Advanced Cell Technology Starts Human Trials of Embryonic Stem Cells Under Strict FDA Supervision
On July 14, Advanced Cell Technology (ACT)—a long-struggling developer of therapies derived from human embryonic stem cells—started its first human trials, by treating two patients suffering from blinding eye diseases. The company’s chief scientific officer, Robert Lanza, was still on a high when reached by phone in his Marlborough, MA, office a few days later. “It’s vindication,” he says. “In the early days, we were called murderers. We almost went under a few times. This was not easy.”
That may be an understatement. Ever since human embryonic stem cells were first isolated 13 years ago, ACT (OTCBB: ACTC) has been laboring to capitalize on the cells’ talent for transforming themselves into any tissue in the body. Over the years, Lanza and his colleagues have been blamed for everything from overconfidence to unethical science—the latter coming from conservative politicians who wanted to ban such research because the cells are derived from unborn embryos. But ACT charged ahead, raising money from hedge funds and other risk-hungry investors, and concentrating on using embryonic stem cells to regenerate retinal pigment epithelial (RPE) cells, which form a tissue that protects the eye’s photoreceptors.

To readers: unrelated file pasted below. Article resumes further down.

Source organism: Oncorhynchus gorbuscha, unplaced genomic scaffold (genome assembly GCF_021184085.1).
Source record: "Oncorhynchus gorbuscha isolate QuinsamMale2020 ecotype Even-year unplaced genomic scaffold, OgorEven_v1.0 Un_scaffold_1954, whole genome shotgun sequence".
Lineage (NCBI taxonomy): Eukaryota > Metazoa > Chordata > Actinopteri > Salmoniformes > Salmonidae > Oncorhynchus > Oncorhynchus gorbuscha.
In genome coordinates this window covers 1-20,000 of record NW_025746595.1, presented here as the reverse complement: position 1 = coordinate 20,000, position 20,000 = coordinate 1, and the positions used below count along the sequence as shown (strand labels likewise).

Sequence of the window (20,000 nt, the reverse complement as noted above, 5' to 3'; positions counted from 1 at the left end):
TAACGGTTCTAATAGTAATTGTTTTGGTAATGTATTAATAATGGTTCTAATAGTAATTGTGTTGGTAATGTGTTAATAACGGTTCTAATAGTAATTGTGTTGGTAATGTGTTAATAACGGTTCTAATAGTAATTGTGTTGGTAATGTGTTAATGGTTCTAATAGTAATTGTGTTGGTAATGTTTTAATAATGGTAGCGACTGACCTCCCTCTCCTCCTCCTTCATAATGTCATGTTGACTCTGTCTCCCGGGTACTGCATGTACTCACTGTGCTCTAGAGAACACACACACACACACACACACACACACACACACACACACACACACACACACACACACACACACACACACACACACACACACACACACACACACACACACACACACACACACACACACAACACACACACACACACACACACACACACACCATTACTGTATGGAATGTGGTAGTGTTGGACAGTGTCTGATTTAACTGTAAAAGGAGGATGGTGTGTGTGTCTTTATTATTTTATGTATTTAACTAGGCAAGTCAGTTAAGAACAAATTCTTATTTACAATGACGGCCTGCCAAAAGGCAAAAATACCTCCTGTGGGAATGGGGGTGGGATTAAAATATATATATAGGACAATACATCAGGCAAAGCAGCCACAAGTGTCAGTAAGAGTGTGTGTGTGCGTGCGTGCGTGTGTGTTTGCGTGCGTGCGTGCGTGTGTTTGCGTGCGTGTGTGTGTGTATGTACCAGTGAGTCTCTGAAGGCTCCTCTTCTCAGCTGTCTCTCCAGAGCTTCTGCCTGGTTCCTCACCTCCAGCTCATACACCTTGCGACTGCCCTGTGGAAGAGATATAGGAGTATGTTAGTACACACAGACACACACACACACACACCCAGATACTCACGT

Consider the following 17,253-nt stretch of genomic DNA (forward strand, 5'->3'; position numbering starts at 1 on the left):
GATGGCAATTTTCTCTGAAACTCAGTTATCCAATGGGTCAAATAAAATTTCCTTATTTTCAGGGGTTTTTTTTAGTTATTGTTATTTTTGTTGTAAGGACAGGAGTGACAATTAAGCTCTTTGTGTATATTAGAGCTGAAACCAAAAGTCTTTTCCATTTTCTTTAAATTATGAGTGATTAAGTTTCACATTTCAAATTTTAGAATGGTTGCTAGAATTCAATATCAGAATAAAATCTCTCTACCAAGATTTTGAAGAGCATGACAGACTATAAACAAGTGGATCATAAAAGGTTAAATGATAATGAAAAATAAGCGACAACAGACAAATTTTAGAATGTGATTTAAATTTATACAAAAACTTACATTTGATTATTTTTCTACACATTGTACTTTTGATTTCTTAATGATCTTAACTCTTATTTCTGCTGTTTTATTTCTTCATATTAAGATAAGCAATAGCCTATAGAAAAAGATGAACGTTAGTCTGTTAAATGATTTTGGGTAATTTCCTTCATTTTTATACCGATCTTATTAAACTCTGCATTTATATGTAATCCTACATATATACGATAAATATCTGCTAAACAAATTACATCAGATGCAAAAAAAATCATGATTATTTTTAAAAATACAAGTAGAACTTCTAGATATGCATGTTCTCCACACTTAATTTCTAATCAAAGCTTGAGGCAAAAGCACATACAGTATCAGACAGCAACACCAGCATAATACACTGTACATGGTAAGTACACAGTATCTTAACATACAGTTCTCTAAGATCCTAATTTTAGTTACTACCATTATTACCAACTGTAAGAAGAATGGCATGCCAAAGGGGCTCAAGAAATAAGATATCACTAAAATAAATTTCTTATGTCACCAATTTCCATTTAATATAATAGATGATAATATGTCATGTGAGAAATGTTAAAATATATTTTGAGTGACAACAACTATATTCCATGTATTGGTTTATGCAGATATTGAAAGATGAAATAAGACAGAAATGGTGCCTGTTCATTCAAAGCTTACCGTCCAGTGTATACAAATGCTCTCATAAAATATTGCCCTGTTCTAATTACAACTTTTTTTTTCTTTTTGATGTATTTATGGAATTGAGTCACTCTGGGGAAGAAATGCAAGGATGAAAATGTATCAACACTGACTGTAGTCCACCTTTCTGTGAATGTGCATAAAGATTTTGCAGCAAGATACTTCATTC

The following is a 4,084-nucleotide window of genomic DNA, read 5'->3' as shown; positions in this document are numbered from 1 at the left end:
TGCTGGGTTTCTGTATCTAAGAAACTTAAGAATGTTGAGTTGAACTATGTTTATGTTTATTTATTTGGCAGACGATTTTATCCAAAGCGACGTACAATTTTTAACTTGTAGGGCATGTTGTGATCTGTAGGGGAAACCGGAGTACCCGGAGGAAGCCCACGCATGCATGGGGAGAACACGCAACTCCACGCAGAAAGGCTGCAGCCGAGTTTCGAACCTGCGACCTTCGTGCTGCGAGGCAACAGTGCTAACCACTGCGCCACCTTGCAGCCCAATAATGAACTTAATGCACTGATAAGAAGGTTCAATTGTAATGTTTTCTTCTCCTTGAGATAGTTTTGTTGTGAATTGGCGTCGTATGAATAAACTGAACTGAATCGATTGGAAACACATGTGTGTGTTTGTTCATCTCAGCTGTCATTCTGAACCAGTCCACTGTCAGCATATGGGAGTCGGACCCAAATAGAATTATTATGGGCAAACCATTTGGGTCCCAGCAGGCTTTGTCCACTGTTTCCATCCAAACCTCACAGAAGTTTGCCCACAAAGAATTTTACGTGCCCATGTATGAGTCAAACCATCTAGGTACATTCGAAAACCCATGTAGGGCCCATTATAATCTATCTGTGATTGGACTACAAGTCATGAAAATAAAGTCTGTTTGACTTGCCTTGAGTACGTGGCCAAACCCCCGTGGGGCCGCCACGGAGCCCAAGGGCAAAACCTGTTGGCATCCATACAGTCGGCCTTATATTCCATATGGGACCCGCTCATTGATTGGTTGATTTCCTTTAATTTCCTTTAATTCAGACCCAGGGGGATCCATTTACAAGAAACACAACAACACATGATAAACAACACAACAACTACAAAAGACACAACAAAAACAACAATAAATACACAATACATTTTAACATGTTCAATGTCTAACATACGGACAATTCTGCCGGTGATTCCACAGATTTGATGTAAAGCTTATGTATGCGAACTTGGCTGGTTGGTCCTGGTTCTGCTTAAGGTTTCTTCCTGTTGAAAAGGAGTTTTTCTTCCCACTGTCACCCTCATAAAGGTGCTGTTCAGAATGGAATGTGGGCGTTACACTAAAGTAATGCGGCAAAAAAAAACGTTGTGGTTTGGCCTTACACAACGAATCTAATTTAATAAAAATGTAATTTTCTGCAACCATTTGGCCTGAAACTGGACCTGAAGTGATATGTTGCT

ACT was cleared by the FDA to test its RPE cells in two separate trials: one in patients suffering from Stargardt’s macular dystrophy and the other in those with dry age-related macular degeneration (AMD). Stargardt’s affects young people, and AMD strikes the elderly, but they are both marked by the degeneration of the RPE cell layer. And both are leading causes of blindness. ACT was the second company cleared by the FDA to test an embryonic stem cell-derived therapy, the first being Geron (NASDAQ: GERN), the Menlo Park, CA-based company that’s testing its cells in patients with spinal cord injuries.
ACT’s first two patients were treated at the David Geffen School of Medicine at UCLA, and are now being watched for six weeks to ensure the cells don’t cause any dangerous side effects. Lanza explains that each trial will include 12 patients, and the doses will escalate over time. If no adverse events are observed in the first set of patients—who will receive the smallest dose of 50,000 RPE cells—the next set of patients will receive 100,000 cells. Then they’ll be observed, and so on, until the highest dose of 200,000 cells is reached.
Lanza says he was both intimidated and impressed by the FDA’s thorough review of ACT’s trial regimen. “They know as much as I do about embryonic stem cells,” he says. “They put us through … Next Page »